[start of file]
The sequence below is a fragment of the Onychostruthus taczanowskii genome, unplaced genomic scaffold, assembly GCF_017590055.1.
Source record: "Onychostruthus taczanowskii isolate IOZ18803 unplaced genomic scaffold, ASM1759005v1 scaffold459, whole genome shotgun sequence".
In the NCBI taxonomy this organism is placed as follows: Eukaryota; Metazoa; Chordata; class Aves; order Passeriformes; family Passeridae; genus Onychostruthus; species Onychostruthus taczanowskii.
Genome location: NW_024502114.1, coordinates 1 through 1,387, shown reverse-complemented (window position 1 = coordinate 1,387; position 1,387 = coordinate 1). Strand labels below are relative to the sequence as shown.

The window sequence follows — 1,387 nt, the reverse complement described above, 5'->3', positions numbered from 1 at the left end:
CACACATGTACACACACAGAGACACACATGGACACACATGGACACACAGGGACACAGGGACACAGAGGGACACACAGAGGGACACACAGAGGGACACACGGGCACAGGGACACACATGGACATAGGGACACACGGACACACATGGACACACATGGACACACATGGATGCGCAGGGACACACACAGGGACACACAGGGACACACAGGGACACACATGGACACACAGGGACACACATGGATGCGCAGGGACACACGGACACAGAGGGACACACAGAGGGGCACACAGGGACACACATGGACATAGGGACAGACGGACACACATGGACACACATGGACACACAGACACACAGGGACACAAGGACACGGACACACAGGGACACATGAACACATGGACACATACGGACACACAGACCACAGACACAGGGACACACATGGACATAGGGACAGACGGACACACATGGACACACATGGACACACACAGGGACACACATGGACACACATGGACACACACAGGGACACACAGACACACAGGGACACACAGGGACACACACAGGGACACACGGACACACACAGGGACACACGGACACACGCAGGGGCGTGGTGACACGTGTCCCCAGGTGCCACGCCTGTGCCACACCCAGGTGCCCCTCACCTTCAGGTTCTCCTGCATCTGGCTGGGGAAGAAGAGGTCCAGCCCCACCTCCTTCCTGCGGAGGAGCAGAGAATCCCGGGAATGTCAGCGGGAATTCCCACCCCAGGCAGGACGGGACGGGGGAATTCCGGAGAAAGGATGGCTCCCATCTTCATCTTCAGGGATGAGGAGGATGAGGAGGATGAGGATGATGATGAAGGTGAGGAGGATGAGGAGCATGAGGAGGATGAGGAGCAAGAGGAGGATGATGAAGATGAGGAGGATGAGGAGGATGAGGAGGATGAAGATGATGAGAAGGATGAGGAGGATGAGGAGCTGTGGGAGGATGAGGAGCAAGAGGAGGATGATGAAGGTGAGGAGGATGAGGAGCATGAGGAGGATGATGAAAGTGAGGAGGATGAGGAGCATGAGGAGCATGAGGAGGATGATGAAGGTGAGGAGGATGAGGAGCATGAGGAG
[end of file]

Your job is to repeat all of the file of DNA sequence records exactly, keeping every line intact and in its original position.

The sequence below is a fragment of the Onychostruthus taczanowskii genome, unplaced genomic scaffold, assembly GCF_017590055.1.
Source record: "Onychostruthus taczanowskii isolate IOZ18803 unplaced genomic scaffold, ASM1759005v1 scaffold459, whole genome shotgun sequence".
In the NCBI taxonomy this organism is placed as follows: Eukaryota; Metazoa; Chordata; class Aves; order Passeriformes; family Passeridae; genus Onychostruthus; species Onychostruthus taczanowskii.
Genome location: NW_024502114.1, coordinates 1 through 1,387, shown reverse-complemented (window position 1 = coordinate 1,387; position 1,387 = coordinate 1). Strand labels below are relative to the sequence as shown.

The window sequence follows — 1,387 nt, the reverse complement described above, 5'->3', positions numbered from 1 at the left end:
CACACATGTACACACACAGAGACACACATGGACACACATGGACACACAGGGACACAGGGACACAGAGGGACACACAGAGGGACACACAGAGGGACACACGGGCACAGGGACACACATGGACATAGGGACACACGGACACACATGGACACACATGGACACACATGGATGCGCAGGGACACACACAGGGACACACAGGGACACACAGGGACACACATGGACACACAGGGACACACATGGATGCGCAGGGACACACGGACACAGAGGGACACACAGAGGGGCACACAGGGACACACATGGACATAGGGACAGACGGACACACATGGACACACATGGACACACAGACACACAGGGACACAAGGACACGGACACACAGGGACACATGAACACATGGACACATACGGACACACAGACCACAGACACAGGGACACACATGGACATAGGGACAGACGGACACACATGGACACACATGGACACACACAGGGACACACATGGACACACATGGACACACACAGGGACACACAGACACACAGGGACACACAGGGACACACACAGGGACACACGGACACACACAGGGACACACGGACACACGCAGGGGCGTGGTGACACGTGTCCCCAGGTGCCACGCCTGTGCCACACCCAGGTGCCCCTCACCTTCAGGTTCTCCTGCATCTGGCTGGGGAAGAAGAGGTCCAGCCCCACCTCCTTCCTGCGGAGGAGCAGAGAATCCCGGGAATGTCAGCGGGAATTCCCACCCCAGGCAGGACGGGACGGGGGAATTCCGGAGAAAGGATGGCTCCCATCTTCATCTTCAGGGATGAGGAGGATGAGGAGGATGAGGATGATGATGAAGGTGAGGAGGATGAGGAGCATGAGGAGGATGAGGAGCAAGAGGAGGATGATGAAGATGAGGAGGATGAGGAGGATGAGGAGGATGAAGATGATGAGAAGGATGAGGAGGATGAGGAGCTGTGGGAGGATGAGGAGCAAGAGGAGGATGATGAAGGTGAGGAGGATGAGGAGCATGAGGAGGATGATGAAAGTGAGGAGGATGAGGAGCATGAGGAGCATGAGGAGGATGATGAAGGTGAGGAGGATGAGGAGCATGAGGAG